Now, this is going to be a post that most readers who are working mothers are probably going to enjoy. It would be cursory of me to say that I wouldn’t be surprised if my editor mails me to say that I’ve had such huge feedback from this post, but I’m too modest and realistic for that. Also, I’m not even sure yet what I’ll be writing and how the rest of this post is going to pan out. One thing I do know, as the title has shown, I’ll be sharing my own thoughts on how I manage to schedule my work and family life.
As always, I’m not going to be handing out advice. What is hoped is that my experiences of juggling acts to which all or most of you should be able to relate to if you have similar circumstances, will be of value to others, particularly those that seem to be struggling with the work/life experience, whether they are married with kids or not. Since my high school days, I became a legend in my own time. I was very good at planning and drawing up schedules.
In fact, I sometimes treated it as something of a hobby. The jokes and remarks from my disorganized brothers and school mates did not deter me. In later years, my organizing abilities helped me to overcome the challenges set by uncaring managers who cursorily passed on last-minute assignments to workers without considering their welfare. While I was always miffed by their uncaring behavior, I simply got on with my work. By the time my future husband and I got to know each other well as a couple, this was one attraction of my characteristic personality that he enjoyed.
At one point, he even dreamily suggested that we would make a formidable team. He would manage our finances while I would handle our family diary. And nearly fourteen years later it has been a case of so far, so good. There have been some uphill battles here and there, but juggling our lives has been manageable. It’s working well with my daughter too. The boy, mainly because of his young age, still needs some work. But in her first years of school, she always seemed to struggle to get up in the morning.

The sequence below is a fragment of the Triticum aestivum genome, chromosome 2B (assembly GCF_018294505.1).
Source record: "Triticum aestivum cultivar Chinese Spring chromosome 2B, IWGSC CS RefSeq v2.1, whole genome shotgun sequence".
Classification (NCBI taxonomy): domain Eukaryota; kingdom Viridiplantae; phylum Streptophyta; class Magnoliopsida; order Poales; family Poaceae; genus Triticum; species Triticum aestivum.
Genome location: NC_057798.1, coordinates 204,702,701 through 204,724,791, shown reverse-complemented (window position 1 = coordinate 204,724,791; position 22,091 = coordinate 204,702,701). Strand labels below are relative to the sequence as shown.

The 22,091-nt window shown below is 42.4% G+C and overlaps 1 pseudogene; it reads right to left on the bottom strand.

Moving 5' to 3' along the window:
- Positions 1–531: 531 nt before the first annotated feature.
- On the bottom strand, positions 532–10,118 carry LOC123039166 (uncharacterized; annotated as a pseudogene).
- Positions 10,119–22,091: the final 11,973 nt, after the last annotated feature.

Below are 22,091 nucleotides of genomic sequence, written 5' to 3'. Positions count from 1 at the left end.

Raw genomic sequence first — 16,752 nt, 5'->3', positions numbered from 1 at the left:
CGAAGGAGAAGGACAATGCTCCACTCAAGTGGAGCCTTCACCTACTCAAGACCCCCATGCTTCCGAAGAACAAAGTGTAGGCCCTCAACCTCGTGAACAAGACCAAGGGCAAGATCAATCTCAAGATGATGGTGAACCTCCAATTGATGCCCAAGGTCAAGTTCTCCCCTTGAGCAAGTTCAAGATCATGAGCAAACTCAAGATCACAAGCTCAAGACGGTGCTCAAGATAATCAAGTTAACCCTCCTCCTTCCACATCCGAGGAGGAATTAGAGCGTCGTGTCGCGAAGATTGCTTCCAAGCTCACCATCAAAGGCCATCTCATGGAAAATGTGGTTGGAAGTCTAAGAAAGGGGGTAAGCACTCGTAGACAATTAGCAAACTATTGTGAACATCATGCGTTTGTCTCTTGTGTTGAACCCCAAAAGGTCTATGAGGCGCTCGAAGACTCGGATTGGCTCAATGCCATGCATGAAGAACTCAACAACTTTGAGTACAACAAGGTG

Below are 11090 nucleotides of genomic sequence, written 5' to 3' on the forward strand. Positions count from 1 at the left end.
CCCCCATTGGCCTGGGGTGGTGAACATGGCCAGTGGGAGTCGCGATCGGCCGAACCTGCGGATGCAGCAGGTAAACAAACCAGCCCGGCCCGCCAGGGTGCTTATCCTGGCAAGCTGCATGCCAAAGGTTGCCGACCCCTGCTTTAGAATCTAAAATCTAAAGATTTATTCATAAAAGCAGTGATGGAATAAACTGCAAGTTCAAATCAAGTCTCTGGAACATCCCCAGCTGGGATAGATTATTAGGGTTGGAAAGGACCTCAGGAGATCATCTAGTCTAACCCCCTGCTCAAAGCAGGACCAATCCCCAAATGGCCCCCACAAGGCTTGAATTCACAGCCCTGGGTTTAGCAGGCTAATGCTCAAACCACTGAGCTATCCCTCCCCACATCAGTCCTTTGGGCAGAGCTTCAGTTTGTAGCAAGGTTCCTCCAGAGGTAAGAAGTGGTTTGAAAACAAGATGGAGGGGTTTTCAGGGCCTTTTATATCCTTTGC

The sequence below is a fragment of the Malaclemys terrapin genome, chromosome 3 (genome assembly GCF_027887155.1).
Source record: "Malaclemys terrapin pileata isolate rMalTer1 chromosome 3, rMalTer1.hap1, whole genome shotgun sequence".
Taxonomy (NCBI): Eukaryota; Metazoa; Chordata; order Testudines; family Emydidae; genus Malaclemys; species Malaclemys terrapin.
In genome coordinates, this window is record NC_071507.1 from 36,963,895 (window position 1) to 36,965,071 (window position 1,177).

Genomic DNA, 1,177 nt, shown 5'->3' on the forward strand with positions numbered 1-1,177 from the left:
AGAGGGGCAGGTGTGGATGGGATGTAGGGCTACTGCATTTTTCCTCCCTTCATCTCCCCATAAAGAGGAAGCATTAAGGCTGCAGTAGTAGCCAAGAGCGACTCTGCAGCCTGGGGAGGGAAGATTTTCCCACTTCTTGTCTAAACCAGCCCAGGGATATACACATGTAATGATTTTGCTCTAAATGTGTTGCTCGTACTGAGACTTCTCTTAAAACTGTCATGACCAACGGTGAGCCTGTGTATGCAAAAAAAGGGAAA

I prepared myself for this. So, apart from having a manageable diary in place, I made sure that there were contingencies in place too. It wasn’t all plain sailing in the beginning, she was late for school several times, but as she matured and blossomed into the young lady that she’s fast becoming, she could not wait to get to school. Now she’s the one coaxing my husband to get a move on. Of course, I’ve left long before anyone else has snapped out of their dreamlands.
Unless you are the milkman, no-one gets up earlier than me. Now, whether you are married or single, I’d like to draw your attention to this thought that just occurred to me. Scheduling work and family life, of course, is vitally important. But what about striking a fine balance between work and life? I must admit that my husband and I haven’t got this area of our life sorted out just yet. But we are working towards it. Please excuse that unintended pun.
We are working towards achieving the goal of working to live, and reversing the challenge that most of us are still faced with; having to live to work. I understand completely that there are still millions of women around the world who just have no choice in life but to work in order to put food on the table for their impoverished families. And these are the lucky ones. At least they still have work. What about all the others who have nothing at all? What happens to them?
One can only imagine. And unless you have blinkers on your eyes, have deliberately pulled the wool over your own eyes, or buried your head in the sand, then most of you can surely see just how bad it is for them out there. But for those of us who have that power to make positive changes in our lives, to make a difference and to help create an ideal world, well, we should get on with persevering. Admittedly, as I’ve already shown, it remains a case of; easier said than done.
All we can do is carry on trying, hey. It seems ironic that I’m such an effective planner. You would have thought that by now I would have reached my milestone. But not quite. And in any case, life is not perfect. To get to that desired point in your life requires the enduring virtue of patience. It also requires determination. Otherwise you could be condemning yourself to a life of always saying; if only I had done this, or if only I had tried that, and so on and so forth.
Another great addition to your weekly schedule – I have mine in the kitchen where everyone can see it – and your personal and work diary, is the daily journal. It’s usually a personal one in which only you will be reading from every now and then to review the progress you’ve made in your life or address the shortcomings that still exist. But I think the journal could become an open book if you have the right personality for that. In fact, the blog is an ideal platform for this.
You write always from a personal point of view, sharing your deepest thoughts and secrets. You always write anonymously. That way you protect yourself and your family. But think about it. Somewhere in the world, someone might gain value in her life and be able to address her own challenges by being privy to your thoughts and expressions. You don’t have to be an agony aunt. All you should be is just be yourself.